Spotlight Series:
Chelsea Hong

What do you do?

“I was the president of Ada’s Team but this year I took a step back to focus on a certain portfolio, and the one that I'm passionate about is conferences”

Chelsea is a Computer Science student at the U of A and is also part of Ada’s Team. Ada’s Team promotes diversity in both STEM and Arts! On Campus, Ada’s Team offers tutoring services and workshops for technical and soft skills. Off campus, they send students to large conferences, free of charge! Chelsea used to be the president and this year has decided to focus on conferences. She is passionate about conferences and believes it is important to send students to these conferences. Additionally, she is also involved in preparing networking sessions, helping students learn how to pitch themselves, write good resumes and polish their interview skills.

What inspired you to do what you do now?

“What keeps me here is the people, because I met some really great people on Ada’s Team. They constantly make me want to keep trying and moving our community forward.”

Initially, Chelsea saw the inequalities and disliked how there were so little opportunities for minorities and other marginalized populations in STEM. Currently, Chelsea continues her pursuit of computer science and engineering because they both are an interest to her and she believes that “it’s possible for anyone and everyone to do great things.” Additionally, she has fantastic support from members of Ada’s Team.

What does diversity in STEM mean to you?

“It's not just about having a seat at the table, it's about having a voice, your own unique voice.”

Chelsea has learned from experience that people get hired because of being the “‘diversity inclusion’ person”. However, she believes that expecting minorities to act and talk “like everyone in the industry” is not actually promoting diversity and inclusion. It needs to include providing a unique and empowering voice to everyone.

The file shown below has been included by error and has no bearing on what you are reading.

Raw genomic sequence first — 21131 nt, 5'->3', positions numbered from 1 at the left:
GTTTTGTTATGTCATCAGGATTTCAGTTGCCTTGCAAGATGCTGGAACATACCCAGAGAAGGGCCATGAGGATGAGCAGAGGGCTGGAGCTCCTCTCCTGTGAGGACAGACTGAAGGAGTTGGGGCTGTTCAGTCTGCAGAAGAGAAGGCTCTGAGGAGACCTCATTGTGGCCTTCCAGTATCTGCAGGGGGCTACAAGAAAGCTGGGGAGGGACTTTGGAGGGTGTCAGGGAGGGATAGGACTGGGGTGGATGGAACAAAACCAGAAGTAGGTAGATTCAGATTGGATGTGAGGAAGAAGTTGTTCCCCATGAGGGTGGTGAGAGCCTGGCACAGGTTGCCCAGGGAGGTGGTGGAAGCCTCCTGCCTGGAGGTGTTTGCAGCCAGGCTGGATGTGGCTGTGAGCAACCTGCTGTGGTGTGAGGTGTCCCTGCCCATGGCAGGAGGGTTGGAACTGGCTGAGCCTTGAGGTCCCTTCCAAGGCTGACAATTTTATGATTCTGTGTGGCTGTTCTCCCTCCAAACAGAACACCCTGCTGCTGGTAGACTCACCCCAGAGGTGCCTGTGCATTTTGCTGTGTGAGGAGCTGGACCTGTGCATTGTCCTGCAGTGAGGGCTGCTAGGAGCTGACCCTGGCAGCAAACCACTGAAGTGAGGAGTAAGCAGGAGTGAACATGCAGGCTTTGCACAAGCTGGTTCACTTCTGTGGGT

What are some challenges you have faced linked to EDI (Equality, Diversity, Inclusion) in your experiences/work?

“Diversity inclusion isn’t just about the people who show up but also about the people who are scared to.”

The biggest challenge Chelsea has faced is expectation and having people take her seriously. Inclusion breeds innovation, but it is almost nebulous when it happens and many leave disappointed after meetings. She believes that diversity includes both the people who do and who are scared to show up to meetings. So, instead of being disappointed, she should be content with “speaking my truth and having a voice.”

What are some ways individuals like yourself can help increase EDI in STEM?

“Keep talking to people and reaching out as much as possible.”

Both joining organizations and performing the micro activities, such as checking up on friends and meeting new strangers, are ways Chelsea recommends to increase EDI in STEM. She believes that individuals interact in bubbles and rarely engage in conversations with people who have different backgrounds. In order to increase diversity and become awareness of this clique behaviour, she advocates for being empathetic.

Interviewers: Abhiroop Saha, Amirah Nazir, Hanna Kang (2020)Author: JuliAnn Thai (2021)